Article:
A domestic crisis arose (of some great significance, involving water, electricity and children!) and the woman rang her boss in the early part of a weekend morning to say she could not work. Getting a call in the early hours of weekend morning ( well, 6am may not be early to some) obviously disturbed what was either a comfy sleep-in or a little consensual ‘exercise’, if you know what I mean. Both were at their wits end, but what was interesting was that both felt they were not being ‘heard’ by the other. What resulted was resentment that they were each being undervalued by the other!
I have some sympathy for each point of view. If only we could see others’ point of view a little more clearly. This is not easy to do, as I can testify. I have (or rather used to have) an extremely short fuse and would blow up at the lightest thing. I am better these days, maybe because we all reach that age where the rage is simply not worth it as the outcome rarely changes for all out ranting!
One of the things I learned at law school, and in practice later was to speak harsh truths in a soft voice. Thus, “I am sorry, Mr Bloggs, but the deal is off as of this morning” can be stated like a prize fighter with the winner’s belt around his girth. Or, it can be stated in a still, small voice that nonetheless conveys the same message. Which one will make Mr Bloggs ‘arc up’ into full indignation? Hardly the still small voice. The message is, do not take the still small voice for weakness.
In a crisis we react. Maybe the electricity crisis was understandable by anyone with small children. The other domestic facts are unknown but we can assume, if a normally sensitive, soft-voiced person hits the rage button that something is going on of which we may be totally unaware. Best to let them react, as they feel fit without retaliation.
Of course, there are other explanatory reasons for emotion-based responses. Other causes of frustration can include work related concerns, low self esteem due to limited abilities to to function physically or socially. In practice, family doctors daily see that menopause or PMS can and do lead to irritability. In order to deal with mood swings that are caused by menopause, it is important for women to recognize when and why mood swings occur. Let yourself feel the panic, the anger, the reaction whatever it is, and allow it space to just to ‘be’. Then make a time to have ourselves heard when that reaction has calmed down.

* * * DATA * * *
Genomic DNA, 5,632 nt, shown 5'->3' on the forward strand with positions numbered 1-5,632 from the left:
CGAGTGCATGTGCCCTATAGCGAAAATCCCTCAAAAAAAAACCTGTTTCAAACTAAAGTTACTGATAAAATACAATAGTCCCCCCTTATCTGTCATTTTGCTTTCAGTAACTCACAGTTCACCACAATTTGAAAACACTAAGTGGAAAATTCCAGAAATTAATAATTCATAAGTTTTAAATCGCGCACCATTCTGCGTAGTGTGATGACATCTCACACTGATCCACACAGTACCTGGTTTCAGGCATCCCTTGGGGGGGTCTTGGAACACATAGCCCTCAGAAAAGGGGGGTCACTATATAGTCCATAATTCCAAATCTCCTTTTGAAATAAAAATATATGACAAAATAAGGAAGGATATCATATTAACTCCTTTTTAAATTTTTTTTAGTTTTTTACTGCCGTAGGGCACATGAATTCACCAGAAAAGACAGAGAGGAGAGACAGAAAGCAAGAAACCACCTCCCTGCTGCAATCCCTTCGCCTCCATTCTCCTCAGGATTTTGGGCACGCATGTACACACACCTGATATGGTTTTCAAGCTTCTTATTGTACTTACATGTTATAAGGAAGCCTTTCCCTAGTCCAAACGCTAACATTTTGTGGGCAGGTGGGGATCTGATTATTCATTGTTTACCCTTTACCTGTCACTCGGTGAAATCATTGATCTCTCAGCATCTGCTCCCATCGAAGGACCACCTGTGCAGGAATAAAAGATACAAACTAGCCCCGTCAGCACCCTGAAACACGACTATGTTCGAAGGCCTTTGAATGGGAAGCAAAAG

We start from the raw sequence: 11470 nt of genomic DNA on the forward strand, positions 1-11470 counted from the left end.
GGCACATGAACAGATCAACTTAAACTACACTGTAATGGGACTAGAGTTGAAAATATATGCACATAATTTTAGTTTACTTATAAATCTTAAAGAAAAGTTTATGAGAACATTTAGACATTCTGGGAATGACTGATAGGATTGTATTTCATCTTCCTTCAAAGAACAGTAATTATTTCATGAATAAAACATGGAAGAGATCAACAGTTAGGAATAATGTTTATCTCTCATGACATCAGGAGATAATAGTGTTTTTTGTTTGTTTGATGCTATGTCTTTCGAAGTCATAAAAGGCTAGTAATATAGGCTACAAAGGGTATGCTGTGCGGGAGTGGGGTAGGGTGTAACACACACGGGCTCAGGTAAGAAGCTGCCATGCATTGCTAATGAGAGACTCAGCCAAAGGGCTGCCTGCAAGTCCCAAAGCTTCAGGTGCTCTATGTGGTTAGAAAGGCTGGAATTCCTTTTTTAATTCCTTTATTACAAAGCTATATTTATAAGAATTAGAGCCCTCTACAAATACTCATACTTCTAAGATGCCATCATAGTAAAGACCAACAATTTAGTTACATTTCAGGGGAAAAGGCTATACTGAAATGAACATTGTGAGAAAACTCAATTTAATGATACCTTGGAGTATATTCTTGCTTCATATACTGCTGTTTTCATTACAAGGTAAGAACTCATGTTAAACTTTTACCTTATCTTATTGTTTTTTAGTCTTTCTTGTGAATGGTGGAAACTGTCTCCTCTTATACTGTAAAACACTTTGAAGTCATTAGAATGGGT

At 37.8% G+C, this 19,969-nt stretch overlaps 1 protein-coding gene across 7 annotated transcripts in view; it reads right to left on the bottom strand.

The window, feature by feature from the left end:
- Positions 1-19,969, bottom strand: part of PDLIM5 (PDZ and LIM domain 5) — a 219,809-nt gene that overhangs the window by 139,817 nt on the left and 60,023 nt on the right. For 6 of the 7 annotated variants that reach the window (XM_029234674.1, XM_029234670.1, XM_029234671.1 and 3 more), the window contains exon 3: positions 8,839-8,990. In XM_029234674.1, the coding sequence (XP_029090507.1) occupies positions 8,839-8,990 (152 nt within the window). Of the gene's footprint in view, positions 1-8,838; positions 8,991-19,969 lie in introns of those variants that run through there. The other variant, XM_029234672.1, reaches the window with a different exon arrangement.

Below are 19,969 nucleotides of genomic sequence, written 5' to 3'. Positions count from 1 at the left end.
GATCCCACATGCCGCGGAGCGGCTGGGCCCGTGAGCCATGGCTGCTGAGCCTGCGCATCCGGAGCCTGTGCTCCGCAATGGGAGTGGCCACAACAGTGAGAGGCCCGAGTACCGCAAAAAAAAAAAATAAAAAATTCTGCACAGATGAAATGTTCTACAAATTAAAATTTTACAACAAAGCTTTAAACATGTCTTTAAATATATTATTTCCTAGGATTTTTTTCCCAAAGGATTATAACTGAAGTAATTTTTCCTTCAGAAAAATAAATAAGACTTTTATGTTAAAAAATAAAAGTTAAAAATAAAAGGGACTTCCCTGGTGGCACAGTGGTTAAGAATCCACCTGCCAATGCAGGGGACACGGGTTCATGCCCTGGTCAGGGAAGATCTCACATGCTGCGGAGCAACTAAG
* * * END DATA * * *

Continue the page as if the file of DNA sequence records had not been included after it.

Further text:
This particular application in domestic stress with divorces, separations and access visits to children. Many a spouse has felt totally justified in their position without the slightest grant of substance to the other point of view. They feel pushed aside, undervalued, disrespected if the other spouse take the upper hand. Not necessarily so. Standing firm does not mean standing LOUD.
Same goes for disciplining children. (How come I only know this now when my children are beyond discipline, being in their 40s??) Standing firm is what seems to work in the Worlds’ Strictest Parents show on TV. Yes, I confess I am occasionally to be found wishing I had done thins differently for my boys, but thank god they have both turned out well. But now that I know more about listening, I can tell you it is so very valuable. Do not put your own anger above the feelings of another as it might just turn out they are in a worse place than you are!